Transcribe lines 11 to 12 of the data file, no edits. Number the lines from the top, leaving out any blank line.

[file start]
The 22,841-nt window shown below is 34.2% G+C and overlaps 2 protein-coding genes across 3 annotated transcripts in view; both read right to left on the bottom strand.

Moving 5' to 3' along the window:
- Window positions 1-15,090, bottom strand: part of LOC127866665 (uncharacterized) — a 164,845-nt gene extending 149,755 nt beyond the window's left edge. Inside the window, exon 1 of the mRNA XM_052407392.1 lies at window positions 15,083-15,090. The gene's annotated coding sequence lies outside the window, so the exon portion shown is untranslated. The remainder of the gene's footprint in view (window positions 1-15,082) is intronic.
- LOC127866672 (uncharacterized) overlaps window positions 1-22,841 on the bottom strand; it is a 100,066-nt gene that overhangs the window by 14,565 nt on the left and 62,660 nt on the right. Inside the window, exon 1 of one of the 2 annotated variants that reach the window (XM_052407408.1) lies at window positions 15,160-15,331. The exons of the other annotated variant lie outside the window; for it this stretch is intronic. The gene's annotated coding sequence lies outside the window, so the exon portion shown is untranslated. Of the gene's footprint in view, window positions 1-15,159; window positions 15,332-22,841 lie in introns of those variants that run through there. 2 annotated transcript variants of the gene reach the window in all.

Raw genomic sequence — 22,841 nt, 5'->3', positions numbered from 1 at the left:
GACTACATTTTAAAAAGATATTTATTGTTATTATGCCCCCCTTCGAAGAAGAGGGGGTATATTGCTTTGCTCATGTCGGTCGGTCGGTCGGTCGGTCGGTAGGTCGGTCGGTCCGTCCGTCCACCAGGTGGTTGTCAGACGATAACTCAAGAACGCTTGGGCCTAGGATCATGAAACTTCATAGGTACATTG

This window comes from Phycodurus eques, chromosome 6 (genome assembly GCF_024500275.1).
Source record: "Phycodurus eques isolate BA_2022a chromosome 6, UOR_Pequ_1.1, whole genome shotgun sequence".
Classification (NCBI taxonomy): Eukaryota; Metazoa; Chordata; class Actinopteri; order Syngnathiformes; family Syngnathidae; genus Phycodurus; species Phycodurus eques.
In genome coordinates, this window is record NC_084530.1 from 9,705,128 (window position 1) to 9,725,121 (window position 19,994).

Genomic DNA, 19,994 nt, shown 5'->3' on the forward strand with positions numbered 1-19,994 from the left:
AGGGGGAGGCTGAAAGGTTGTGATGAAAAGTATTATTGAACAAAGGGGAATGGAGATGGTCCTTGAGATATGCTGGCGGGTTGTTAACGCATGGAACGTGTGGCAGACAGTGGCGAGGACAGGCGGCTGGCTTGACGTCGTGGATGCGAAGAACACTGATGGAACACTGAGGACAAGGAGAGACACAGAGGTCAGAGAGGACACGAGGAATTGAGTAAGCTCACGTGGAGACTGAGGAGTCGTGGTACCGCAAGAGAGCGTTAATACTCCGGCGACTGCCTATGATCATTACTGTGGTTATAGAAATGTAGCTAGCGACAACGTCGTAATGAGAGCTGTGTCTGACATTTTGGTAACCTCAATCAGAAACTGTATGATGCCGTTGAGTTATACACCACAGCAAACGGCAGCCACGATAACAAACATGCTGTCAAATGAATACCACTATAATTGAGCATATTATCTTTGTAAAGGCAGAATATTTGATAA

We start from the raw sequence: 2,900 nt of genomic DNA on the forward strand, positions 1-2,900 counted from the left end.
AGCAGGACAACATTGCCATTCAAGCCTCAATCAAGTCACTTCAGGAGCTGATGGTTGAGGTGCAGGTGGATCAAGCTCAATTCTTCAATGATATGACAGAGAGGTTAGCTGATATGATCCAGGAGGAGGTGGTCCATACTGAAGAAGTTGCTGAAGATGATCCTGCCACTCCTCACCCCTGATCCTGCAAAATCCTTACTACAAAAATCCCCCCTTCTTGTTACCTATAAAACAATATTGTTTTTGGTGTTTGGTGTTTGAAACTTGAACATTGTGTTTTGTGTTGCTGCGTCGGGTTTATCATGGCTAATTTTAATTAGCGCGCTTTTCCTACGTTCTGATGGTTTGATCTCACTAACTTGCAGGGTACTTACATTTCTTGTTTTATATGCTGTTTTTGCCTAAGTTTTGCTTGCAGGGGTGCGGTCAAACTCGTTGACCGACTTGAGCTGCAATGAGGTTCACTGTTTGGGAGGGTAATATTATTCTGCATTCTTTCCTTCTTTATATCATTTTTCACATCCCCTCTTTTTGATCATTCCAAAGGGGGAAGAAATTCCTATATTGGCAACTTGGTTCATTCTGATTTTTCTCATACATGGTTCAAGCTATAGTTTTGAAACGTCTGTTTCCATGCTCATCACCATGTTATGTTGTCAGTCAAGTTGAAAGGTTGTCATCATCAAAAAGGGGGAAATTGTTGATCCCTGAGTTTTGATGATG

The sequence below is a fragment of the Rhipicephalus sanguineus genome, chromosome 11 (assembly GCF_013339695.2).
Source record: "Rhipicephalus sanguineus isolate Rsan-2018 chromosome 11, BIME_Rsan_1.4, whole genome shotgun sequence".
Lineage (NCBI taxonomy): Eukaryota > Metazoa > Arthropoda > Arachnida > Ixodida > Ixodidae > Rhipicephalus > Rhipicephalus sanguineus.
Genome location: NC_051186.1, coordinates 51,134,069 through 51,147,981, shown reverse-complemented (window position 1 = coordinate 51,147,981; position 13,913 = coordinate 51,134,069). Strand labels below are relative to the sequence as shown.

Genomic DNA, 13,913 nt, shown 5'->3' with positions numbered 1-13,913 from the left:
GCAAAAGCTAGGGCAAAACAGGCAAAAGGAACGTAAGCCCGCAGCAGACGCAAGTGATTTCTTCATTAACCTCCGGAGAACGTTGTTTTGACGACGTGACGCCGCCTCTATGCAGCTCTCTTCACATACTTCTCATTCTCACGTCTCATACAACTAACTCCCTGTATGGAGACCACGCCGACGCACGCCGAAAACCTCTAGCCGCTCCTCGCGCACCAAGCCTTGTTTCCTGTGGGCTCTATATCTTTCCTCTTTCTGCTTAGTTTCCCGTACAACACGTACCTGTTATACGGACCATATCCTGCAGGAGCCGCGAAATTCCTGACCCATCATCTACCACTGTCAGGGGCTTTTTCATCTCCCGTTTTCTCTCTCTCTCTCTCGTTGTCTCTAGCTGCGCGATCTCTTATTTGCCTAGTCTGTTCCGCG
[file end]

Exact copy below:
Genomic DNA, 19,994 nt, shown 5'->3' on the forward strand with positions numbered 1-19,994 from the left:
AGGGGGAGGCTGAAAGGTTGTGATGAAAAGTATTATTGAACAAAGGGGAATGGAGATGGTCCTTGAGATATGCTGGCGGGTTGTTAACGCATGGAACGTGTGGCAGACAGTGGCGAGGACAGGCGGCTGGCTTGACGTCGTGGATGCGAAGAACACTGATGGAACACTGAGGACAAGGAGAGACACAGAGGTCAGAGAGGACACGAGGAATTGAGTAAGCTCACGTGGAGACTGAGGAGTCGTGGTACCGCAAGAGAGCGTTAATACTCCGGCGACTGCCTATGATCATTACTGTGGTTATAGAAATGTAGCTAGCGACAACGTCGTAATGAGAGCTGTGTCTGACATTTTGGTAACCTCAATCAGAAACTGTATGATGCCGTTGAGTTATACACCACAGCAAACGGCAGCCACGATAACAAACATGCTGTCAAATGAATACCACTATAATTGAGCATATTATCTTTGTAAAGGCAGAATATTTGATAA